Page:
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Most judicial dissolution cases in New York courts involve a single entity. When the target of dissolution is structured as a holding company for one or more operating or asset-based companies with asymmetric management, the issues can get hairier. Case in point: Brooklyn Commercial Division Justice Lawrence Knipel’s recent decision in Matter of Lev v Rosenberg, 2019 NY Slip Op 30824(U) [Sup Ct Kings County Mar. 13, 2019]. I’ll get to the mulligan in a bit. The Lev case pits two co-owners…
The discoverability of materials in civil litigation in general resists any hard and fast rules, other than that the scope of discovery is broadly defined and liberally applied under the rules of civil procedure in both state and federal cases, and that judges are afforded broad discretion in deciding what’s “material and necessary” (NY CPLR 3101 (a)) or “relevant” (Fed.R.Civ.P. 26 (b) (1)) based on the specific facts and issues in each case. In contested stock valuations triggered by elections to purchase in statutory dissolution or dissenting shareholder cases, it’s…
When 50/50 co-owners of a business are deadlocked on a major business decision, unless they have a written agreement in which a declared deadlock triggers a buy-sell process or appointment of a specific third person to cast a deciding vote, the unresolved deadlock may lead to litigation or even dissolution of the business entity. In many instances deadlock is not the cause of a dysfunctional relationship between the 50/50 owners but, rather, is symptomatic of an irreconcilable breakdown of their personal…
When it comes to business valuation principles in contested appraisal proceedings, I’d say the 50 states have far more in common than separates them. Certainly this is true in cases applying the fair market value standard deriving not from state law but from generally accepted appraisal doctrine as embodied in a number of IRS revenue rulings. But even in cases applying the statutory fair value standard, which is derived purely from state law governing buyouts in dissolution and…
nu•cle•ar op•tion (noun): the most drastic or extreme response possible to a particular situation The litigation arsenal of business divorce lawyers contains weapons of varying firepower. The choice of weapon for any particular assignment will depend on many factors including the type and size of the business; whether the client is a controlling or non-controlling owner; the nature of the dispute; the form of the business entity (LLC, close corporation, partnership); the character and magnitude of the adverse owner’s complained-of actions and whether the…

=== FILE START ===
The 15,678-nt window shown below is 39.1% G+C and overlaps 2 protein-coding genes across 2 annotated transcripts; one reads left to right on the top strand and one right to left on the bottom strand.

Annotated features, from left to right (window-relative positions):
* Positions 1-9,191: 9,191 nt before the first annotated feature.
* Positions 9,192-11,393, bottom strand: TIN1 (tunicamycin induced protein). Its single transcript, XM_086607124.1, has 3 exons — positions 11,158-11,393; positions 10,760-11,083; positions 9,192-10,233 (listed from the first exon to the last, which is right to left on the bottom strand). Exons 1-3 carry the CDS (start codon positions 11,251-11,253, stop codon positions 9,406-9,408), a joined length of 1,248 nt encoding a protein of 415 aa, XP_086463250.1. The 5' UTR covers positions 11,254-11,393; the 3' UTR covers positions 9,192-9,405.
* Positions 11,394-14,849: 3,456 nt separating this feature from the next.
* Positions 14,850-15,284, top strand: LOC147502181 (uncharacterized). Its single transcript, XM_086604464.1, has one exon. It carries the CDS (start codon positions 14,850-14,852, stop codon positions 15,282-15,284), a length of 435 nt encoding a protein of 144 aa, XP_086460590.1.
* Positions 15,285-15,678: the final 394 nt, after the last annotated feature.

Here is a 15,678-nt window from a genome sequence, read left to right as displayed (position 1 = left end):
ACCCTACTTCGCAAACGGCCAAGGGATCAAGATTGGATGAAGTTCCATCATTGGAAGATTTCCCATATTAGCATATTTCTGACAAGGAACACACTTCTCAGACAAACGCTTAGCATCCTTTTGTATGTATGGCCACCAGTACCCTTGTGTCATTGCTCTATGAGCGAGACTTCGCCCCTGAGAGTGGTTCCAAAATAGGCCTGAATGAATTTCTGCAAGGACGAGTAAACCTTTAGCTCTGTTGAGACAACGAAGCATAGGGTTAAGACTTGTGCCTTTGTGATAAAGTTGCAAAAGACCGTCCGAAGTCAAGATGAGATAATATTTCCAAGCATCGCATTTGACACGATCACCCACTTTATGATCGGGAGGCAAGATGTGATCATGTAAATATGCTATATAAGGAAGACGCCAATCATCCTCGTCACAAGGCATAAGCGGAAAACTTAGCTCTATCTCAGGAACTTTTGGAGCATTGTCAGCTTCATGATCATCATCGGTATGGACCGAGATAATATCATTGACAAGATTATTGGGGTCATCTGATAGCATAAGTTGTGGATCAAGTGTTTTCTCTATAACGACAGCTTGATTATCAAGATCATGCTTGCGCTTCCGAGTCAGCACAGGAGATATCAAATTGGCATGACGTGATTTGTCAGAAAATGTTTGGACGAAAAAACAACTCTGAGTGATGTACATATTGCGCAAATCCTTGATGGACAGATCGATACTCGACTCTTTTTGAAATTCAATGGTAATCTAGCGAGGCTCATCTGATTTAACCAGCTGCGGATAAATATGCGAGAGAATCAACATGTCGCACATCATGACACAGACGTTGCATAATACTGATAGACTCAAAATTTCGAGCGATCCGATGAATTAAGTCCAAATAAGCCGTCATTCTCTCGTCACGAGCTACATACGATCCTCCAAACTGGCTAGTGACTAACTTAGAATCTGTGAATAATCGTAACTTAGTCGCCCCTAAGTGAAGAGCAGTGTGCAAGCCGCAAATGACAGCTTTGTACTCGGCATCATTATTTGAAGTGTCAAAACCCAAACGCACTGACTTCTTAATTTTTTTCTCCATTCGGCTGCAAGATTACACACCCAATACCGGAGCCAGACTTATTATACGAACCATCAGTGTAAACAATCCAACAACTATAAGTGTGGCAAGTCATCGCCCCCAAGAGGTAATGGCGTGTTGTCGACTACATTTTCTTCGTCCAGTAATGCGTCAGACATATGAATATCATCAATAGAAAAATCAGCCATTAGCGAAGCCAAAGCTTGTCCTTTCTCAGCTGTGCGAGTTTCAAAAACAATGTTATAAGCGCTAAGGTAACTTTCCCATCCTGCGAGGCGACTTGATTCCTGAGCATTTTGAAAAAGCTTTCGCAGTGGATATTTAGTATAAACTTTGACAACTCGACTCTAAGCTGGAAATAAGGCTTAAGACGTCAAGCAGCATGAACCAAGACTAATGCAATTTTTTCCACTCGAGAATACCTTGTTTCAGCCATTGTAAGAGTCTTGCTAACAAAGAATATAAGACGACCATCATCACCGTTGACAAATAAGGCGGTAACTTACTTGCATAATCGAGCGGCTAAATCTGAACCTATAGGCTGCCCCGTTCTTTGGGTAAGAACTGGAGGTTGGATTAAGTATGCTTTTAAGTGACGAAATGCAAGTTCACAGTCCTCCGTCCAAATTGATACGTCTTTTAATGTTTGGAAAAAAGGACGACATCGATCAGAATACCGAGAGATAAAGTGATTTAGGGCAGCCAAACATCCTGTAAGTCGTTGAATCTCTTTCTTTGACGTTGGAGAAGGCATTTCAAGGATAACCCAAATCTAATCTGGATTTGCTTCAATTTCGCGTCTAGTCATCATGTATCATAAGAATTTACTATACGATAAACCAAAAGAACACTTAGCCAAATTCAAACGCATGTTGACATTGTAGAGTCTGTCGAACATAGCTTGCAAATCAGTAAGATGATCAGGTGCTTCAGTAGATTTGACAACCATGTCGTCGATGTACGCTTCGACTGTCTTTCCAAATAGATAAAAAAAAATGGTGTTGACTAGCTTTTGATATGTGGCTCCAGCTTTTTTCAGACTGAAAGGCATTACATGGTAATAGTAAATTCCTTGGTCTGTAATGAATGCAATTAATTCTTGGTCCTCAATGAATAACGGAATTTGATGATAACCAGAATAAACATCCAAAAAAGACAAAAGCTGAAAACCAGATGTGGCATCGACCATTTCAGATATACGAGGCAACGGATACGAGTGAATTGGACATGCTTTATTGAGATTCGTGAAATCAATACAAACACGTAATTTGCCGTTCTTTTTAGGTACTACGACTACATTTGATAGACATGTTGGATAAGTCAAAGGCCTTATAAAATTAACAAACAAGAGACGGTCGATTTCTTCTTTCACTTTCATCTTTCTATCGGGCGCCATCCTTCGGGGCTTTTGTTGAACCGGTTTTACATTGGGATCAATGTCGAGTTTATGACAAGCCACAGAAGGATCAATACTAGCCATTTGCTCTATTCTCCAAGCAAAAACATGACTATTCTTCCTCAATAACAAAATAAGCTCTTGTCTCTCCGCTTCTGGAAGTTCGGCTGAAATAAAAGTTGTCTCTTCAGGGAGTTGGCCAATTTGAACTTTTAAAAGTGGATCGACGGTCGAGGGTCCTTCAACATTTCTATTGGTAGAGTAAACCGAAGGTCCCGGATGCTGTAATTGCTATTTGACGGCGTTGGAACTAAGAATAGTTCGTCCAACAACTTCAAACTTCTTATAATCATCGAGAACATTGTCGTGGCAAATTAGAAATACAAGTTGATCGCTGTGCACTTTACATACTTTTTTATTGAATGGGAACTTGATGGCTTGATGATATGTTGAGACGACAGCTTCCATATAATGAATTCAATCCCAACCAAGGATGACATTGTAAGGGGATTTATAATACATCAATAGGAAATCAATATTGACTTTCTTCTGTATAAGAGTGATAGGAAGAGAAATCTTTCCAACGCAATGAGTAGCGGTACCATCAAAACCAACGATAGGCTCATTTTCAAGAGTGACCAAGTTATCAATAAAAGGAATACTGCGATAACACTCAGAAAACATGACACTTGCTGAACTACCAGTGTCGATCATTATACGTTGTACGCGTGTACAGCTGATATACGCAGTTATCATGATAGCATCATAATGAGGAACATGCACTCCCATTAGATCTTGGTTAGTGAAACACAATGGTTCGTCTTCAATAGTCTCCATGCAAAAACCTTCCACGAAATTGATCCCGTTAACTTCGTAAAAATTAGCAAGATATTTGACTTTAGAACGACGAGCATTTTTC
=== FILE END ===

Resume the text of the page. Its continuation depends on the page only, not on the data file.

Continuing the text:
Notwithstanding we’ve had no more than a dusting of snow thus far in my downstate New York neck of the woods, welcome to another edition of Winter Case Notes in which I visit my backlog of recent court decisions of interest to business divorce aficionados by way of brief synopses with links to the decisions for those who wish to dig deeper. This year’s synopses feature cases involving minority shareholder oppression claims in a father-daughter dispute previously reported on this blog; an appellate decision affirming the…
What’s become known as the bad-faith petitioner defense in judicial dissolution proceedings first emerged in Matter of Kemp & Beatley, 64 NY2d 63 [1984], where the Court of Appeals in a minority stockholder oppression case wrote that “the minority shareholder whose own acts, made in bad faith and undertaken with a view toward forcing an involuntary dissolution, give rise to the complained-of oppression should be given no quarter in the statutory protection.” It took several decades, but eventually…
In the last two years, fueled by a series of high profile cases involving media executives, entertainers, and other public figures, #MeToo has gained worldwide recognition as a symbol of the burgeoning movement against sexual harassment and assault, especially in the workplace. In our country, we have federal, state, and local statutes designed to protect employees against gender discrimination including sexual harassment and hostile workplace environment. Such laws generally do not extend protection to owners…
As if we need another case illustrating why fixed price buy-sell agreements should be avoided like the plague. Before we get to the case: A fixed price buy-sell agreement is one in which co-owners of a business select a specific dollar amount, expressed either as enterprise or per-share value, for calculation of the future buyout price to be paid an exiting owner or his or her estate upon the happening of specified trigger events such as death, disability, retirement, or termination of employment. Such…
Over the years I’ve blogged about hundreds of court decisions in business divorce cases. Believe it or not, one of the things I like to do is track the cases I’ve written about — or at least those that survive the court’s decision — to see if the decisions lead to settlement as they often do but, more importantly, to see how the decisions shape the subsequent case proceedings and, of course, searching for later court rulings helpful to my business divorce practice…